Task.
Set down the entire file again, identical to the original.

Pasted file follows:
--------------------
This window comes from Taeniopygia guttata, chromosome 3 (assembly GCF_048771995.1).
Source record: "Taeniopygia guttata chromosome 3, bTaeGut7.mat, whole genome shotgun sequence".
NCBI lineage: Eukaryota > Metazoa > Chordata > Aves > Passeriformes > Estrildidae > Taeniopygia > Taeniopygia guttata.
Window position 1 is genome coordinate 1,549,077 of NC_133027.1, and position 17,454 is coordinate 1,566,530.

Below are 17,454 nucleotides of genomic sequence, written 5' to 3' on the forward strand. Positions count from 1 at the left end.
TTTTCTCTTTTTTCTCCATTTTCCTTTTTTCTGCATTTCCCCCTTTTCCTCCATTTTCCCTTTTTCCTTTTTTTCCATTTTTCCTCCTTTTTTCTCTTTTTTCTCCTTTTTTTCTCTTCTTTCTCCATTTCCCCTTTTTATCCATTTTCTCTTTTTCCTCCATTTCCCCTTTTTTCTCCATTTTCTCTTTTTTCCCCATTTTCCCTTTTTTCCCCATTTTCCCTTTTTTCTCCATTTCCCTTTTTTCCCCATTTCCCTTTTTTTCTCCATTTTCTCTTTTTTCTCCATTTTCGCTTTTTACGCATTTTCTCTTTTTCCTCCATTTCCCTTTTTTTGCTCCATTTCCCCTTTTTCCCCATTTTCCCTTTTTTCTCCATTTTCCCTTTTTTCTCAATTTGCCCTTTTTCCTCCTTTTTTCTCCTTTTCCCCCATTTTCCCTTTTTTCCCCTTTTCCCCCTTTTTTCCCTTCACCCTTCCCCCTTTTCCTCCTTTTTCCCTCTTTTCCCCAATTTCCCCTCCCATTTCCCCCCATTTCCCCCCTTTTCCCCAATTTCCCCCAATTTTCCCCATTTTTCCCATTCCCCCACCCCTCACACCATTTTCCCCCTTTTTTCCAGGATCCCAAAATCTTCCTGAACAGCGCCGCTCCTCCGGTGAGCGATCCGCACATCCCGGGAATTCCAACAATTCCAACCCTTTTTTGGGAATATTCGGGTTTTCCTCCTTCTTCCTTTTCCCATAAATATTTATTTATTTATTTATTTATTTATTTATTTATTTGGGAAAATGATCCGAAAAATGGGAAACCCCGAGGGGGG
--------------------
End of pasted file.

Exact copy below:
This window comes from Taeniopygia guttata, chromosome 3 (assembly GCF_048771995.1).
Source record: "Taeniopygia guttata chromosome 3, bTaeGut7.mat, whole genome shotgun sequence".
NCBI lineage: Eukaryota > Metazoa > Chordata > Aves > Passeriformes > Estrildidae > Taeniopygia > Taeniopygia guttata.
Window position 1 is genome coordinate 1,549,077 of NC_133027.1, and position 17,454 is coordinate 1,566,530.

Below are 17,454 nucleotides of genomic sequence, written 5' to 3' on the forward strand. Positions count from 1 at the left end.
TTTTCTCTTTTTTCTCCATTTTCCTTTTTTCTGCATTTCCCCCTTTTCCTCCATTTTCCCTTTTTCCTTTTTTTCCATTTTTCCTCCTTTTTTCTCTTTTTTCTCCTTTTTTTCTCTTCTTTCTCCATTTCCCCTTTTTATCCATTTTCTCTTTTTCCTCCATTTCCCCTTTTTTCTCCATTTTCTCTTTTTTCCCCATTTTCCCTTTTTTCCCCATTTTCCCTTTTTTCTCCATTTCCCTTTTTTCCCCATTTCCCTTTTTTTCTCCATTTTCTCTTTTTTCTCCATTTTCGCTTTTTACGCATTTTCTCTTTTTCCTCCATTTCCCTTTTTTTGCTCCATTTCCCCTTTTTCCCCATTTTCCCTTTTTTCTCCATTTTCCCTTTTTTCTCAATTTGCCCTTTTTCCTCCTTTTTTCTCCTTTTCCCCCATTTTCCCTTTTTTCCCCTTTTCCCCCTTTTTTCCCTTCACCCTTCCCCCTTTTCCTCCTTTTTCCCTCTTTTCCCCAATTTCCCCTCCCATTTCCCCCCATTTCCCCCCTTTTCCCCAATTTCCCCCAATTTTCCCCATTTTTCCCATTCCCCCACCCCTCACACCATTTTCCCCCTTTTTTCCAGGATCCCAAAATCTTCCTGAACAGCGCCGCTCCTCCGGTGAGCGATCCGCACATCCCGGGAATTCCAACAATTCCAACCCTTTTTTGGGAATATTCGGGTTTTCCTCCTTCTTCCTTTTCCCATAAATATTTATTTATTTATTTATTTATTTATTTATTTATTTGGGAAAATGATCCGAAAAATGGGAAACCCCGAGGGGGG